Other partnerships with academic colleges include the Bank of America (BofA) Applied Technology Program with the College of Computing and Informatics and the Belk College of Business. This program supplies 25 student internships to BoA each year. The College of Health and Human Services and Mecklenburg County Health Department (MCHD) launched an Academy for Public Health Innovation designed to improve community health and enhance education. Research from the Motorsports Center consistently contributes to NASCAR to improve both performance and safety. Additionally, the William States Lee College of Engineering and Charlotte-Mecklenburg Schools are partnering on the Charlotte Early Engineering College, an early college high school program located on the UNC Charlotte campus that is designed to promote STEM education and careers in the sciences.
Another example of UNC Charlotte’s direct influence on innovation and economic development on a local and global level is its six National Science Foundation Industry/University Cooperative Research Centers (NSF IUCRC) that support cutting-edge multi-institutional industry research partnerships in areas such as free form optics, metamaterials, robotics and sensors and precision metrology.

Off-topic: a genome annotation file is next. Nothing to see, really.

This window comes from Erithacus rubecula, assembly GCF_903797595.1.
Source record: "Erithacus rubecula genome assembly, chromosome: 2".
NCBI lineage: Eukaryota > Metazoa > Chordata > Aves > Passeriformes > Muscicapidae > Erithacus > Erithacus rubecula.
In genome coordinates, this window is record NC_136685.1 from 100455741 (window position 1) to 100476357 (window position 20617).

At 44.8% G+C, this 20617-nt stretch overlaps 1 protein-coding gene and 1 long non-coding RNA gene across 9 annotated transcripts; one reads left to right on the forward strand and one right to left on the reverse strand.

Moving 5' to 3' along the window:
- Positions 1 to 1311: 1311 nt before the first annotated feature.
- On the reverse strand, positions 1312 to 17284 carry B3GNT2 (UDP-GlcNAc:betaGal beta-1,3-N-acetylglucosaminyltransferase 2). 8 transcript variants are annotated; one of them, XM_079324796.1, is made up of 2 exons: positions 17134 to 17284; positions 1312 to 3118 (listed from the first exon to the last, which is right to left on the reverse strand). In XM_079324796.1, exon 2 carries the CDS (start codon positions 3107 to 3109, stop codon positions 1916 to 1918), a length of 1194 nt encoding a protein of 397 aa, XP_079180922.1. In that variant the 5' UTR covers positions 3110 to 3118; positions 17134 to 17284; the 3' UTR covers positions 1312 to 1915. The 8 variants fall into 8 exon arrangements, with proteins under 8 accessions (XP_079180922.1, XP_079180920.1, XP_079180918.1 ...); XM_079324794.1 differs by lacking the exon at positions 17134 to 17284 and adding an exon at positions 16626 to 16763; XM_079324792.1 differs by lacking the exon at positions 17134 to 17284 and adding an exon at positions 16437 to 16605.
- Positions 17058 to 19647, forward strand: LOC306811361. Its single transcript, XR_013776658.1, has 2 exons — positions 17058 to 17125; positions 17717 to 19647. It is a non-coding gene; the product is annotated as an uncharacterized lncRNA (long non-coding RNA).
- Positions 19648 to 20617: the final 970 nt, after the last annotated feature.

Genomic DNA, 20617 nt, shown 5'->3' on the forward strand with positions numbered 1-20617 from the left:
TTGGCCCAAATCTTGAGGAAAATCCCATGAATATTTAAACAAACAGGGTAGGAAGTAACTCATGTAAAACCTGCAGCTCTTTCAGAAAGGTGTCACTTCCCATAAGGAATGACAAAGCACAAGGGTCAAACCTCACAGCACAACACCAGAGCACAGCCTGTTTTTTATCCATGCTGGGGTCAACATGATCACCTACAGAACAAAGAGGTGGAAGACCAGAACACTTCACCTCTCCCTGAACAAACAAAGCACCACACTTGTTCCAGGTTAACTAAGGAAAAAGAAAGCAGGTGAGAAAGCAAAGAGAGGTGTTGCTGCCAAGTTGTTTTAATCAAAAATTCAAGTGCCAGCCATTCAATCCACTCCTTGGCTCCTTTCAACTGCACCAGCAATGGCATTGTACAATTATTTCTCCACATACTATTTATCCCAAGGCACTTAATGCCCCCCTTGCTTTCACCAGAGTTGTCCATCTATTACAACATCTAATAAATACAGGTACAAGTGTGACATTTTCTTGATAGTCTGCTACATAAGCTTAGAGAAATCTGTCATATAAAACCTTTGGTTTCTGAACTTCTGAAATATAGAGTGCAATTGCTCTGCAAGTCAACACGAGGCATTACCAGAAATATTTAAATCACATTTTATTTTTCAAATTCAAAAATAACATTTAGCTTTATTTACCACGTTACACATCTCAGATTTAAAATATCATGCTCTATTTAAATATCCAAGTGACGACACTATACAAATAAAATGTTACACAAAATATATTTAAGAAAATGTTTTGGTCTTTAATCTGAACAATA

Also, UNC Charlotte was vital to the efforts to extend Charlotte’s Blue Line light rail transit to the University City area. UNC Charlotte donated campus land for the line and stations and has partnered with a nearby hospital to fund an elevated crosswalk for transit passengers that connects to parking decks, the train platform and the campus. In the past year, nearly 2,000 new apartments have been announced, many of them in conjunction with mixed-use development projects that are generating new jobs and improving prospects for business and industry along the Blue Line Extension. Service will begin operating in summer 2017.
“Economic engagement is a core priority of UNC Charlotte, North Carolina’s urban research institution,” said LaMattina. “Under the leadership of Chancellor Philip L. Dubois, the University has embarked upon a mission to help solve issues confronting the business community and prepare graduates for the workplace, ready to solve problems, and to become tomorrow’s innovators, entrepreneurs and leaders.”
Photo: Members of the APLU proposal team (left to right) Bruce LaMattina, Clay Andrews, Jeanette Sims, Owen Furuseth and Ben Uhrich.
Inset: PORTAL Building